• Claudio

      March 5, 2021 at 07:49

      Thanks so much, Max, for the long answer, very clear.

      So the analogy I’m doing with Bitcoin and Spontaneous order is more like:

      Bitcoin has been created with the goal to be the perfect money (like Esperanto for Language)

      Bitcoin is succeeding because spontaneously people are deciding to store their wealth on it, Vs Esperanto is failing because people are not using it.


      • Max

        March 7, 2021 at 01:17

        Hi there, Claudio. I liked it the way you subsumed it. Your question made me think deeper about the whole thing. To me, first, Esperanto was a great example of the exact opposite of spontaneous order. And I think I was right, and that’s how I read Saif’s general point, since he is talking about the economy as a whole. But when we think about Bitcoin, there’s a twist. BTC was invented by a person (or small group of people) to play the role of “perfect money”. at first, it looks very much like central planning, doesn’t it? The key point, however, is that, after BTC was invented, the creator no longer had control of it. BTC became decentralized right after its birth (which, by the way, was the Nakamoto’s intent to begin with). So, BTC is a great example of spontaneous order because its adoption is a consequence of many decisions of the agents in the market. With Esperanto, however, people have decided not to use it, for many reasons. But let me add this. I think that the failure of Esperanto is not due to people’s choices only. On top of that, there’s the fact that the very nature of what a language is and what it is used for is something that makes Esperanto a “bad choice”, a choice that is very hard (even impossible) to be made all the way exactly as planned. Esperanto’s design is such that it is doomed to fail. When it comes to BTC, its inherent properties make it “the hardest money possible”, which, from the outset, makes it very likely to succeed. Of course, “great design” helps a lot but it’s not enough. Human action must go into that direction. It looks like we are really going (gradually then suddenly) towards mass adoption. But history could have been different in the past 12 years, and we don’t really know what’s coming. In the end, it’s all about Human Action. And that includes Nakamoto’s action of inventing BTC and making it available to everyone, so that we could chose whether to play this game or not. Cheers. M.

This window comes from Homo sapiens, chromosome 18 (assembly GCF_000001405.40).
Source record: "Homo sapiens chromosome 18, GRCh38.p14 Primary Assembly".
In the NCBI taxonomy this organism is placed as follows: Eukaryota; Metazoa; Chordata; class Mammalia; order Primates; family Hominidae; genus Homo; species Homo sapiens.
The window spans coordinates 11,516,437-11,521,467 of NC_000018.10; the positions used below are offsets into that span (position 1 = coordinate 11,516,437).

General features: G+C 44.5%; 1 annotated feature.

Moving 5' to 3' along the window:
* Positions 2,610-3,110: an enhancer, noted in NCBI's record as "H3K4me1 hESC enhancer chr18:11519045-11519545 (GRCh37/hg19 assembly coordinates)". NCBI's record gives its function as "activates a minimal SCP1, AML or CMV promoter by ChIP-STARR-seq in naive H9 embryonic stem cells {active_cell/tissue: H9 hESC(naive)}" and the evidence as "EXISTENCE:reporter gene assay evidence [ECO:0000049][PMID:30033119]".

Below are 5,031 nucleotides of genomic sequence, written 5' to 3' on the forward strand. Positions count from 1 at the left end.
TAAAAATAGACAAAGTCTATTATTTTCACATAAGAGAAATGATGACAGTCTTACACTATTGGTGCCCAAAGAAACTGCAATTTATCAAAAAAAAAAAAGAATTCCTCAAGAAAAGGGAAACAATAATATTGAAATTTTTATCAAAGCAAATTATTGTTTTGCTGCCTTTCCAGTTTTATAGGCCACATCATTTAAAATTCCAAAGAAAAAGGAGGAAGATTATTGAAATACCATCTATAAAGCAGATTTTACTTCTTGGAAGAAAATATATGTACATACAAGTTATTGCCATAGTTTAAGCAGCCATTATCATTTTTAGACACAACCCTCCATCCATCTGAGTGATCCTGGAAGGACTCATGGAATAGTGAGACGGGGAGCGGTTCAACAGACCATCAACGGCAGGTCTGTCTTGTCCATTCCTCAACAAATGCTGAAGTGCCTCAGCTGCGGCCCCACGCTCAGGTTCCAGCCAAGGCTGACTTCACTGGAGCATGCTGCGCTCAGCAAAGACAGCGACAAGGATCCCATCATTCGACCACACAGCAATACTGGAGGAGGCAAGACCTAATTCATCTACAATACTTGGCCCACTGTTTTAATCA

• Claudio

          March 7, 2021 at 08:34

          Thanks again Max, your replies are always a good stimulus for my brain :), Cla

  • Christian

    June 28, 2021 at 04:38

    It’s simple: the unit of account for bitcoin (lower case for the mining reward; upper-case ‘B’ for the network) is usually $. — https://hackernoon.com/explaining-bitcoin-and-money-to-third-graders-economists-and-bureaucrats-96y349h